Zainab Adamou-Mohamed: Artist, Scholar, and Leader 

Sophomore Zainab Adamou-Mohamed was a self-described “naturally quiet person” when she began her studies at UNC Greensboro. That hasn’t stopped her from emerging as a leader in and outside the classroom. 

Adamou-Mohamed credits the Lloyd International Honors College, its Reynolds Scholar program and her involvement with the Office of Leadership and Civic Engagement and the Muslim Students Association for helping her make friends, build leadership skills, serve her community, broaden her perspective and give back. 

“I believe in helping create something bigger than myself and being helpful toward others in their times of need,” she says. “Also, learning from others … I think it goes both ways.” 

Art as Civic Engagement 

Adamou-Mohamed aims for a career as a freelancer or with nonprofits. She’s pursuing a bachelor’s degree in studio art, focusing on graphic design and photography.  

“My favorite medium is anything digital art-related, but I also enjoy pen and ink,” she says. “Art helps me to express myself. It can be hard to figure out how to say verbally what I’m feeling, so doing art allows me to show my personality.”  

Adamou-Mohamed’s increasingly interested in how she can use art to share ideas on issues she’s passionate about. 

“I’ve been looking into social justice-related art and art that highlights different communities that are underrepresented — so for example, art that focuses on immigrants and their stories,” she says. 

Thinking Globally, Acting Locally  

Adamou-Mohamed is herself the daughter of immigrants from Niger. By example, she says, they encouraged her to live a life of service to others. 

“My parents give back to the community and have ever since they arrived in the United States,” she says. “Both of my parents have worked at different nonprofits, and aside from their professional work, they also help other people in the immigrant community.” 

Being at UNCG, Adamou-Mohamed says, has given her an even greater sense of purpose. She’s already done volunteer work for three nonprofits and is eager for more. And she’s gaining leadership skills by serving as the president of UNCG’s Muslim Students Association and on the honors college’s scholars programming board.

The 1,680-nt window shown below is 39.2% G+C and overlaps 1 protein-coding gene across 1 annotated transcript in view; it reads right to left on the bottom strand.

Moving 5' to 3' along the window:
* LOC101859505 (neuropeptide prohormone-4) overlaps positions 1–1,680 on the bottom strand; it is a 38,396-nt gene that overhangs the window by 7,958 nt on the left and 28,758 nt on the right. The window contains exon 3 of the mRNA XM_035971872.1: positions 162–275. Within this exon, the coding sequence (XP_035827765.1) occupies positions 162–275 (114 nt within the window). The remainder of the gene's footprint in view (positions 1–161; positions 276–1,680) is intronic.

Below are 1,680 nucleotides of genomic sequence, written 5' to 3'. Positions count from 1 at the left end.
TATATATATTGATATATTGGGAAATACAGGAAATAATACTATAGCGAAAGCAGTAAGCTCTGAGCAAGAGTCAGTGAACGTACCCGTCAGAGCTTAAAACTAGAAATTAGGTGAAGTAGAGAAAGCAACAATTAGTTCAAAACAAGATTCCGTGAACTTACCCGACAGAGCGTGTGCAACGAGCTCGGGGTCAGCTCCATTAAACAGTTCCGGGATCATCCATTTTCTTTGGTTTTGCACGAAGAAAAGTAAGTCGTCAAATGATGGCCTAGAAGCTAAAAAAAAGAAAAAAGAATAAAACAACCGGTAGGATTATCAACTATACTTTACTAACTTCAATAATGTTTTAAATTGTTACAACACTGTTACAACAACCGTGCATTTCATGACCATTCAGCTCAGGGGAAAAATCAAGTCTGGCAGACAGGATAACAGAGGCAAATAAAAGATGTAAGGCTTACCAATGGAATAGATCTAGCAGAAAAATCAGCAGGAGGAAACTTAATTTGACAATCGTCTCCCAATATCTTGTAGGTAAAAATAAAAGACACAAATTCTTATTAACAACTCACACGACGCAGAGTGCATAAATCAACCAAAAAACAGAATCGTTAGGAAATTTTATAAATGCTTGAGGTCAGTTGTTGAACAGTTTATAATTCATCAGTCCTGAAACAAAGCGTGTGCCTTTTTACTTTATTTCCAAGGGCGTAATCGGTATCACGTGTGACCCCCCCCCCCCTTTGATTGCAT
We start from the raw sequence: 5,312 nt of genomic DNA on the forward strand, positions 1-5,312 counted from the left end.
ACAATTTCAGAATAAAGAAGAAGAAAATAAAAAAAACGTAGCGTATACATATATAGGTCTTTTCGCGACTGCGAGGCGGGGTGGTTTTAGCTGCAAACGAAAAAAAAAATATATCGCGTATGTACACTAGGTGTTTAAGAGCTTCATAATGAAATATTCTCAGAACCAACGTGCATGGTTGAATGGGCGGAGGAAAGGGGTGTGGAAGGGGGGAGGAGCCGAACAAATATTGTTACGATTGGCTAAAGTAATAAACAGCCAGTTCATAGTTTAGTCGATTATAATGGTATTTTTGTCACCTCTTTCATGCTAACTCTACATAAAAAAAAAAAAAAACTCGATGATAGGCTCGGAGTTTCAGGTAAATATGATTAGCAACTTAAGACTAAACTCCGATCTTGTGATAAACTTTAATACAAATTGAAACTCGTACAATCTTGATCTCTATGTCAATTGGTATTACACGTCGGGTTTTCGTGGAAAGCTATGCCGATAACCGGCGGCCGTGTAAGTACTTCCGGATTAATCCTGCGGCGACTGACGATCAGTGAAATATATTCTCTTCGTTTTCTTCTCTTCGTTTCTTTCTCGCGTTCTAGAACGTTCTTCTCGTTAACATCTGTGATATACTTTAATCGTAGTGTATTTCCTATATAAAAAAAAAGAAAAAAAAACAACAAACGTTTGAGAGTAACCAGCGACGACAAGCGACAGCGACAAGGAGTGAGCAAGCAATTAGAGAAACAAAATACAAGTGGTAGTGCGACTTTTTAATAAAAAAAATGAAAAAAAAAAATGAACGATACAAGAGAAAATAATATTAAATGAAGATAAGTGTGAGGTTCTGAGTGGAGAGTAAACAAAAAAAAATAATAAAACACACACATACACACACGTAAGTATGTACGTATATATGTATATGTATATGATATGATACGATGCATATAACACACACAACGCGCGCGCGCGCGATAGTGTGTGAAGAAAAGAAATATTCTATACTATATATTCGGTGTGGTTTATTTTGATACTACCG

Decision Time: ‘UNCG’s Honor Program Stood Apart’ 

For Adamou-Mohamed, the decision to go to college was easy, and so was the decision to stay in her hometown and go to UNCG. 

“A lot of times I get asked why I decided to pursue a college degree,” she says. “I would say a big part of my ‘why’ is my parents, who began their education back in West Africa and then came to the U.S. to continue it. By example, they taught me that education is a way to not only pursue knowledge but to pursue a better life for yourself and your family.”  

Two factors were key in Adamou-Mohamed’s decision to attend UNCG: the honors college and the Reynolds Scholarship. 

 “The honors college’s emphasis on global study stood apart,” she says. “It really teaches you how interconnected we all are and also how big the world is and how there’s so much more to discover in your area of study.” 

An Artist and a Scholar 

The Reynolds Scholarship helped ease the financial burden her family would have incurred for her to get a four-year degree. The $37,000 scholarship helps pay for tuition and fees and stipends for study abroad, community service and internships. 

She interned in Summer 2023 with Democracy North Carolina, a nonprofit that strengthens democratic structures, builds power among disenfranchised communities and more. There, she says, she finetuned her communication and social media skills, visited one-on-one with state legislators, and had the chance to inform others about voting rules. 

Adamou-Mohamed says the internship was a perfect complement to her studies toward a minor in rhetoric and public advocacy. 

Overall, she says, her experiences at UNCG have made her more of a leader. 

“Getting into these opportunities early on in college has pushed me out of my comfort zone,” she adds. “It’s pushed me to do things that might scare me – whether that’s learning how to sell an idea or to propose an idea and see it all the way through.” 

Story by Dee Shore
Pictures courtesy of Zainab Adamou-Mohamed

Person writes in notebook at their desk. Camera angle is from above.


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